New research has revealed that entrepreneurs think local government support for their businesses is getting worse, with 70 per cent of UK firms saying it’s not good enough.
The Business Census 2017 report reveals that the number of businesses unhappy with their support from local government has gone up by 10 per cent in the last year.
“The Business Census lets us ‘take the temperature’ of UK companies to understand the big challenges they’re going to be facing and focusing on during the next 12 months,” Katie Deverill, author of the report for Company Check, said. “What is striking is the growing disaffection with local authorities when it comes to supporting and nurturing business growth. The Government should take note of these figures and recognise that something in the current system just isn’t working.”
The current system not working is an opinion that resounds loud and clear from numerous entrepreneurs that we spoke to.
“We haven’t received any [support], but we have definitely tried!” Matt Quinn, founder of Flex, says. “Last year we were trying to reach the council run parents and fitness groups to offer free use of Flex which has a proven record for increasing a persons activity. The few we reached pointed us to a local councillor.
“We then met with the councillor who couldn't have been more patronising, refused to make an introduction and suggested we apply for a £300 grant.”
Sara Tomaszewska, founder of Little Media Bureau, had a similarly frustrating experience when she reached out to her local authority for some support. “Starting up was quite difficult because I completely had no idea what I’m doing and there was absolutely no face to face service available,” she says. “Finally I received some advice from a government body however it was available only via phone. I was told how to set up a company and basically how to get started, which helped me a lot. I did also enquiry about any funding however I was advised to look online.”
She says that she would have preferred to speak with someone face to face, rather than over the phone. “It would be so much easier if someone could help me with a business plan and point me into the right direction. Most companies send you online but the problem is not everything online is that straightforward,” she says. “It kind of feels like you are completely on your own and you have to figure out everything by yourself. Small businesses fuel the economy but there are no benefits for us. No holidays, no sick days and frankly quite limited support.”
Another complaint that many small business owners have is how the nature of tendering for contracts with local government often favours larger businesses, even though working with local companies would support the economy in their area.
Lawrie Jones, founder and MD of 42group, says: “As a small business we want to grow, and winning contracts like these would be beneficial to us. But, the problem is it’s very much a closed shop. Government support for business is often targeted at large businesses, not SMEs or start-ups.”
Of course, not all businesses have a negative experience working with local governments and Luke Massie’s Vibe Tickets has recently received a £5,000 investment from Lancashire County Council. However, even he says that the support could have been better. “The growth of the tech and digital industry creates a need for young people to be sitting on boards,” he says. “This is crucial to keeping businesses within the regions of their local governments and away from the lure of big cities. There is very little balance of people who are hands on, working in the sector. Having people that understand and work in these industries would automatically create better support for these kinds of businesses.”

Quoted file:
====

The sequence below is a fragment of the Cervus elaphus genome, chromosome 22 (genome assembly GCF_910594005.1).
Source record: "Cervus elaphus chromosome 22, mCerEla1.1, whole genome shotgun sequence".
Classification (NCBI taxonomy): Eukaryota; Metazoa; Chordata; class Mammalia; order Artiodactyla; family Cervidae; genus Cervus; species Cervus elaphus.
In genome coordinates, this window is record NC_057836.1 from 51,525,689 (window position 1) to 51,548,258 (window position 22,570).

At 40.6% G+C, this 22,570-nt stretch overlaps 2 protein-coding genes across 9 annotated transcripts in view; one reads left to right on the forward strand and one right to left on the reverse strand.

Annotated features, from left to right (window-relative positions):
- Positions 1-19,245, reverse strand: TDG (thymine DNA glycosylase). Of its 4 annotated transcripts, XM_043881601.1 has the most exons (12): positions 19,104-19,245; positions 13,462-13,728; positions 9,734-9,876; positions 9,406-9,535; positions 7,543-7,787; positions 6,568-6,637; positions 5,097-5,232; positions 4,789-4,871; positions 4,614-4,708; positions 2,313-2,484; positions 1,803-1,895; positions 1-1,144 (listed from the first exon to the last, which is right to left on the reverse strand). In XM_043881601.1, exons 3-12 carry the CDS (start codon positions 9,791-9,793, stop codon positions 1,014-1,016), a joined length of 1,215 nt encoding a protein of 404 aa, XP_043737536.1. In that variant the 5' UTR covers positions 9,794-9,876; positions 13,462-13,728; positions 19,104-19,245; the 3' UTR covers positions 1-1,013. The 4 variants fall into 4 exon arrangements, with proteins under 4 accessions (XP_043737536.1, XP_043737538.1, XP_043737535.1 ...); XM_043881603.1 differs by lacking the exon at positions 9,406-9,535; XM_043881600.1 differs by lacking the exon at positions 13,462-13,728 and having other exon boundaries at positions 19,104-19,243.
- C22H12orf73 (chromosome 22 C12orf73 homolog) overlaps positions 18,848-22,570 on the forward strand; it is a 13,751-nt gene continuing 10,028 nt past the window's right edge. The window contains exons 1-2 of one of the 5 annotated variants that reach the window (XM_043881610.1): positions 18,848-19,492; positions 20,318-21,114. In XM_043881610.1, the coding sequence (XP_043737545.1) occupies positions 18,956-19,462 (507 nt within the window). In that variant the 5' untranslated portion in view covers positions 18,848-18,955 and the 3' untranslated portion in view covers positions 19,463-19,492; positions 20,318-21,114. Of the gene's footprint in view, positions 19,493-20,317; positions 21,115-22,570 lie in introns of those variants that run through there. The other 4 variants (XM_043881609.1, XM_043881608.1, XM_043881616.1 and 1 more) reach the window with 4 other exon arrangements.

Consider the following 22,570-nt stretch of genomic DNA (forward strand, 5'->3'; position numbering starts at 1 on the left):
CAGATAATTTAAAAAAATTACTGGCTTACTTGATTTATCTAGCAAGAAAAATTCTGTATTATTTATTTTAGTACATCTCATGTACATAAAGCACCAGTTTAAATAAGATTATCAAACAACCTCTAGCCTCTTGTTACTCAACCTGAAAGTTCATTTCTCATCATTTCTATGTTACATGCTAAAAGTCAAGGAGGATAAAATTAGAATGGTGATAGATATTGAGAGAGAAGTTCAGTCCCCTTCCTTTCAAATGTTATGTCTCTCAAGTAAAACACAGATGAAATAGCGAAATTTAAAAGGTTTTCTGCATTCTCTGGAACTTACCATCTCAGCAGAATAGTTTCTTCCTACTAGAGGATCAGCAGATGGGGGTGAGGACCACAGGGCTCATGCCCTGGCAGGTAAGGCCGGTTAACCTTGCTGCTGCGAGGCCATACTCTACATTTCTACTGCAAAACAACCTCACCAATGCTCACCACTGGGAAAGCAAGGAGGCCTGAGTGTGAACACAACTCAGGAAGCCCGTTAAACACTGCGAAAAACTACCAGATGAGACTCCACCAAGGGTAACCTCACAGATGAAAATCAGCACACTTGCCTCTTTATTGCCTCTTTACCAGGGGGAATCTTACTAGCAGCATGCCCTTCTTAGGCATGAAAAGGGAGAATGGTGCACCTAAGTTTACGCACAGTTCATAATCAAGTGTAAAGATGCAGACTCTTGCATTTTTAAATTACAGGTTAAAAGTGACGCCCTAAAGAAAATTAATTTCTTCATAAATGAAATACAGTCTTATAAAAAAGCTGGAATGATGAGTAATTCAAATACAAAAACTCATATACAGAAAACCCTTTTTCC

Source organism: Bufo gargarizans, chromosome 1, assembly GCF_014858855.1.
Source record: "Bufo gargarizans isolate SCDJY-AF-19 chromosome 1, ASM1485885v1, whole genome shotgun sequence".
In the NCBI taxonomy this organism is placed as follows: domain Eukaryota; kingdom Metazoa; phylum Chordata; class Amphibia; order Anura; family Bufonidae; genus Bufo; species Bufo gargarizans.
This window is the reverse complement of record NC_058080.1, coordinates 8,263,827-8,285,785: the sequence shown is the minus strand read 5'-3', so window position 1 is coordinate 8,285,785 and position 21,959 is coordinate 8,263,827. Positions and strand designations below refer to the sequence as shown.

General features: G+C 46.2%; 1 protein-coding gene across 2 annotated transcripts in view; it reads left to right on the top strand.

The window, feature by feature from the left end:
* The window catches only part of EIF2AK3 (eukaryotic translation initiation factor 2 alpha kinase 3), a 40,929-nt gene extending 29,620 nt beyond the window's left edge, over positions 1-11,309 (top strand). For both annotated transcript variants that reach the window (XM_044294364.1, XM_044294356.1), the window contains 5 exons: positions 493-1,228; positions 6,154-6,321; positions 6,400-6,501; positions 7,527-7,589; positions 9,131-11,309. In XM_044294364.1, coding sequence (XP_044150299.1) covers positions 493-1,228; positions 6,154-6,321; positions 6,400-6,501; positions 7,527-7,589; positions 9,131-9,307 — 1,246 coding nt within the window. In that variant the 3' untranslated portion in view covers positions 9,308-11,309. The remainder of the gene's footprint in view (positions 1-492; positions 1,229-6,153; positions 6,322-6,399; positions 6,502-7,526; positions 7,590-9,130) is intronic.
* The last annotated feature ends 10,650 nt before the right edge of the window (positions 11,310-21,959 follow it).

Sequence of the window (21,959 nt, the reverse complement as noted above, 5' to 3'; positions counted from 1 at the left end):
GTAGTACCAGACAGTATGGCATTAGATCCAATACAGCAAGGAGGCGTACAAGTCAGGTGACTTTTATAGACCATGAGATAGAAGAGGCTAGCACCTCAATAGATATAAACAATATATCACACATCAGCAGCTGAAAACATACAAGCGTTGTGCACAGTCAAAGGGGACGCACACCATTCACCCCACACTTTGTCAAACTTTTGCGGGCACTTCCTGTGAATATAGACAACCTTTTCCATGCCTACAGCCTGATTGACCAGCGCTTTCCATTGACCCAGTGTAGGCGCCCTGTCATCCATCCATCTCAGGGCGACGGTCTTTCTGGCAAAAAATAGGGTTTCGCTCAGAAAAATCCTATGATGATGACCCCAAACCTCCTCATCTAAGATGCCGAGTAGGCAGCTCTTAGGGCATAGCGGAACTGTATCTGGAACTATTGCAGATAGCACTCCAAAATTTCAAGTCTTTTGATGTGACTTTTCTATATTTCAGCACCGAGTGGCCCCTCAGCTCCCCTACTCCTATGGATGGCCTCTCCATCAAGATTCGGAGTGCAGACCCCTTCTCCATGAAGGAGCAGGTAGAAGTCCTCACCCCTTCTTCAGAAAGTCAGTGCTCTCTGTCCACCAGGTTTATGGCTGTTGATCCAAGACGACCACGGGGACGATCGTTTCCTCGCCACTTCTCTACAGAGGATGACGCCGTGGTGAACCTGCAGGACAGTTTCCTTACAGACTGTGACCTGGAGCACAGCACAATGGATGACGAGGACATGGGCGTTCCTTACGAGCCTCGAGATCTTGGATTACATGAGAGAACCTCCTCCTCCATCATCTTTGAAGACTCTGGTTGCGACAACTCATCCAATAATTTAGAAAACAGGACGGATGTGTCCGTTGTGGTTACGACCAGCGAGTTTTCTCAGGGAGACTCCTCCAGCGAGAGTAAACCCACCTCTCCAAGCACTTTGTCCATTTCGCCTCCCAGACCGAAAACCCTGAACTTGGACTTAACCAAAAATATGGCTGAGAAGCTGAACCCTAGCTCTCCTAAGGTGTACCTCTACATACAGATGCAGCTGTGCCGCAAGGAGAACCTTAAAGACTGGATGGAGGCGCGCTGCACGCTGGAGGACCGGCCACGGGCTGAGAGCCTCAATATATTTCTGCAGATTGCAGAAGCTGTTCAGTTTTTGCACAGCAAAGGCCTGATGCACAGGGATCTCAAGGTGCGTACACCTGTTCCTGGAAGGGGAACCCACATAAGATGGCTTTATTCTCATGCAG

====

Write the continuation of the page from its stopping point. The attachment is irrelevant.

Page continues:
So what would these entrepreneurs like to see from their local governments?
Tomaszewska says that in an ideal world there would be a wealth of support for businesses in their first year. “There would be free face-to-face advice and free appointments with a solicitor, an accountant and a marketing specialist,” she says. “The first year of running a business is the hardest and having someone to watch your back would be nice.”
Quinn suggests that authorities could benefit from having an entrepreneur in residence – “someone thoroughly networked through the local area who can connect businesses and make introductions”.
He adds: “I’m cautious to suggest anything that will add to the burden of bureaucracy but having one person do office hours who you can book for 30 minutes to ask for directed help and introductions would go a huge way for me. There is virtually no financial downside, and good networking can be invaluable to a smart business.”
Massie, on the other hand, thinks that local businesses should make more funding available to entrepreneurs. “Local governments should have a pot of money, accessible to start-up businesses that can prove they are going to fill a gap in the market,” he says. “Or are providing a product or service that is valuable and has the potential to succeed, can show they will meet the needs of their audience and/or customers, and are financially viable.”
Jones recognises that “cash-strapped local governments” are unlikely to be able to afford this kind of financial support but says that small businesses could benefit from space to grow. “Government-backed incubation space would be a great benefit to SMEs and entrepreneurs. Not only does it reduce fixed costs, but being surrounded by other new businesses – often in exciting and challenging fields – can stimulate new ways of thinking and working.”